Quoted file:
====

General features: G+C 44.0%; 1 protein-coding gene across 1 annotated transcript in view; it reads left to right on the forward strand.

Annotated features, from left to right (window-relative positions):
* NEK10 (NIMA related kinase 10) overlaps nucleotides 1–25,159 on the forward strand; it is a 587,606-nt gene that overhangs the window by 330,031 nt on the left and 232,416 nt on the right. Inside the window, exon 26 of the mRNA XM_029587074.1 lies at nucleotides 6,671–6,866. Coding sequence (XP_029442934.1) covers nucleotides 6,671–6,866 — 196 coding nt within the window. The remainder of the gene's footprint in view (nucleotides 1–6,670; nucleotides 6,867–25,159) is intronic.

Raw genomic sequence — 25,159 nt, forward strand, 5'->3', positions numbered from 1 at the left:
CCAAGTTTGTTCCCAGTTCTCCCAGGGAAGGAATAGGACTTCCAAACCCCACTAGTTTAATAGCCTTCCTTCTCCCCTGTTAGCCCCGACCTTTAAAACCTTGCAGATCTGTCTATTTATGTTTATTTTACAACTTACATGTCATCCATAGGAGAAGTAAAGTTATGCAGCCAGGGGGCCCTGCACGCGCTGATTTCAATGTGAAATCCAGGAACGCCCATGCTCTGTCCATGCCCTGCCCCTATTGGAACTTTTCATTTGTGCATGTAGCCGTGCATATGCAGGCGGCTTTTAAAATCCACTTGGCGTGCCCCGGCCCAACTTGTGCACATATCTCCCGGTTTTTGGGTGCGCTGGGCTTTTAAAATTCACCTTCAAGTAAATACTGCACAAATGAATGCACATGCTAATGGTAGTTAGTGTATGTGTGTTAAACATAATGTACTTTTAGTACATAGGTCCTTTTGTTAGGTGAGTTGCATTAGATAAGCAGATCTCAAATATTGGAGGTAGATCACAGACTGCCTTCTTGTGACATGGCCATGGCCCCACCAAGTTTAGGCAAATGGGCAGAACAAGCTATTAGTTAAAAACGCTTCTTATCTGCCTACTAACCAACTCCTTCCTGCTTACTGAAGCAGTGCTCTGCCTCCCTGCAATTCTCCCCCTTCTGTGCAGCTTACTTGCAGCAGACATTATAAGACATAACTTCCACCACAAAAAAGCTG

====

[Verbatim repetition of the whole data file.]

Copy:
General features: G+C 44.0%; 1 protein-coding gene across 1 annotated transcript in view; it reads left to right on the forward strand.

Annotated features, from left to right (window-relative positions):
* NEK10 (NIMA related kinase 10) overlaps nucleotides 1–25,159 on the forward strand; it is a 587,606-nt gene that overhangs the window by 330,031 nt on the left and 232,416 nt on the right. Inside the window, exon 26 of the mRNA XM_029587074.1 lies at nucleotides 6,671–6,866. Coding sequence (XP_029442934.1) covers nucleotides 6,671–6,866 — 196 coding nt within the window. The remainder of the gene's footprint in view (nucleotides 1–6,670; nucleotides 6,867–25,159) is intronic.

Raw genomic sequence — 25,159 nt, forward strand, 5'->3', positions numbered from 1 at the left:
CCAAGTTTGTTCCCAGTTCTCCCAGGGAAGGAATAGGACTTCCAAACCCCACTAGTTTAATAGCCTTCCTTCTCCCCTGTTAGCCCCGACCTTTAAAACCTTGCAGATCTGTCTATTTATGTTTATTTTACAACTTACATGTCATCCATAGGAGAAGTAAAGTTATGCAGCCAGGGGGCCCTGCACGCGCTGATTTCAATGTGAAATCCAGGAACGCCCATGCTCTGTCCATGCCCTGCCCCTATTGGAACTTTTCATTTGTGCATGTAGCCGTGCATATGCAGGCGGCTTTTAAAATCCACTTGGCGTGCCCCGGCCCAACTTGTGCACATATCTCCCGGTTTTTGGGTGCGCTGGGCTTTTAAAATTCACCTTCAAGTAAATACTGCACAAATGAATGCACATGCTAATGGTAGTTAGTGTATGTGTGTTAAACATAATGTACTTTTAGTACATAGGTCCTTTTGTTAGGTGAGTTGCATTAGATAAGCAGATCTCAAATATTGGAGGTAGATCACAGACTGCCTTCTTGTGACATGGCCATGGCCCCACCAAGTTTAGGCAAATGGGCAGAACAAGCTATTAGTTAAAAACGCTTCTTATCTGCCTACTAACCAACTCCTTCCTGCTTACTGAAGCAGTGCTCTGCCTCCCTGCAATTCTCCCCCTTCTGTGCAGCTTACTTGCAGCAGACATTATAAGACATAACTTCCACCACAAAAAAGCTG